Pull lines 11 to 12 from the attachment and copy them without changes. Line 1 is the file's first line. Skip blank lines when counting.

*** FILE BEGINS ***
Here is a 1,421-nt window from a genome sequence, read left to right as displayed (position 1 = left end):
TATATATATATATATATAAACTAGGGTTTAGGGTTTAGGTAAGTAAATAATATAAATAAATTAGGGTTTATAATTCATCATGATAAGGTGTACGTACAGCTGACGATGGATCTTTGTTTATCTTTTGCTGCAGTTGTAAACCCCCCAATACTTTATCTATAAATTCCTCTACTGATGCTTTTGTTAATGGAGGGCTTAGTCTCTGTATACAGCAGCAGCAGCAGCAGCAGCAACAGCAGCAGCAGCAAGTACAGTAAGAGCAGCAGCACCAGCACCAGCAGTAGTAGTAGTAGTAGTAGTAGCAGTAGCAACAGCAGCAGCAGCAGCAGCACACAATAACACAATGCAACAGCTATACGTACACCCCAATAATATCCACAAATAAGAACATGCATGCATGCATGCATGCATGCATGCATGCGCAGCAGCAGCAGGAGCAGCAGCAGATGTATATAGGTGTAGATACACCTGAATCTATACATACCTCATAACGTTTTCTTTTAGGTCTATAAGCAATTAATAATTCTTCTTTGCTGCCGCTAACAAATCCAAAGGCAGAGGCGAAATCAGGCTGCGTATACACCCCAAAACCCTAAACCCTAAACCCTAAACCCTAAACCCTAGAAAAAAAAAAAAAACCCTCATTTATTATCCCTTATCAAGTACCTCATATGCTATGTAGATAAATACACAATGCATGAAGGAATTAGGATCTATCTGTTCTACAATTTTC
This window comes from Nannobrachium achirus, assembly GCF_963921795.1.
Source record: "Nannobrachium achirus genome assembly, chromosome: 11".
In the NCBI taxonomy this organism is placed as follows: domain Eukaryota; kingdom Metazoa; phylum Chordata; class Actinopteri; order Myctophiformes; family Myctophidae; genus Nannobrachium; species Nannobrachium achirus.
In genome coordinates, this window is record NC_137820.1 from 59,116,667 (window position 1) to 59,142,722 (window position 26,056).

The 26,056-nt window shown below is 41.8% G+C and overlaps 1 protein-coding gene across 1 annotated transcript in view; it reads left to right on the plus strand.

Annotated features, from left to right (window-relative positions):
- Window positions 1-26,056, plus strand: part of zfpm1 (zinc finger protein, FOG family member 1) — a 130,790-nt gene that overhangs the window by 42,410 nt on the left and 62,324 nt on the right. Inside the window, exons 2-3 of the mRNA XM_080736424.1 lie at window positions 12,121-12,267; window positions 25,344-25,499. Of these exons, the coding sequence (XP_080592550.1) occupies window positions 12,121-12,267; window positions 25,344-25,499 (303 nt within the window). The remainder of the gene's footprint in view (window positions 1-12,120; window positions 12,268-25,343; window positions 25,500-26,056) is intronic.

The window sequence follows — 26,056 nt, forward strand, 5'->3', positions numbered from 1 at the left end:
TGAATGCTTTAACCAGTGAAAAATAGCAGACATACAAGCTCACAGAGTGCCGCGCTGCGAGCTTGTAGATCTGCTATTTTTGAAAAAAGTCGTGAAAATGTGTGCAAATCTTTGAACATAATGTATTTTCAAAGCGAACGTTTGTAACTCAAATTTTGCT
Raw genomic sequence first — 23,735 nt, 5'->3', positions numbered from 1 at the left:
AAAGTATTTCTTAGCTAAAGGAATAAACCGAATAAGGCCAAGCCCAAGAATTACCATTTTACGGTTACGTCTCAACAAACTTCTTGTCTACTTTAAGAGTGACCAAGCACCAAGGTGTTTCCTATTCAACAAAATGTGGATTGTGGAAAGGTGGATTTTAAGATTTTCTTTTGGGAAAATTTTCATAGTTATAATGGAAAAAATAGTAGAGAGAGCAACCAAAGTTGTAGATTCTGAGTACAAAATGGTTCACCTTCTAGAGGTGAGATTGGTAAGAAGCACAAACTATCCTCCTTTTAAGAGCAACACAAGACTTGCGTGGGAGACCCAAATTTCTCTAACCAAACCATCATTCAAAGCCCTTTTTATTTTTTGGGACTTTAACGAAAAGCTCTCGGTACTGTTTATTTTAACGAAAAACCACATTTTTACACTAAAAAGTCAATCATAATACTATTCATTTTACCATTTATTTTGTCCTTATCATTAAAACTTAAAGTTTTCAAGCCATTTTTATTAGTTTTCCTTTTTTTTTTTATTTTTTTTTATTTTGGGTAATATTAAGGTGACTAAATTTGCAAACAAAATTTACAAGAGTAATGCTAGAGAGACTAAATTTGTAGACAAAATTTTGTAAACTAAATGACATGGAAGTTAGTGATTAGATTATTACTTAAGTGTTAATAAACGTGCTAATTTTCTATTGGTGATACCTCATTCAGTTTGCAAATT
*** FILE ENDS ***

TGAATGCTTTAACCAGTGAAAAATAGCAGACATACAAGCTCACAGAGTGCCGCGCTGCGAGCTTGTAGATCTGCTATTTTTGAAAAAAGTCGTGAAAATGTGTGCAAATCTTTGAACATAATGTATTTTCAAAGCGAACGTTTGTAACTCAAATTTTGCT
Raw genomic sequence first — 23,735 nt, 5'->3', positions numbered from 1 at the left: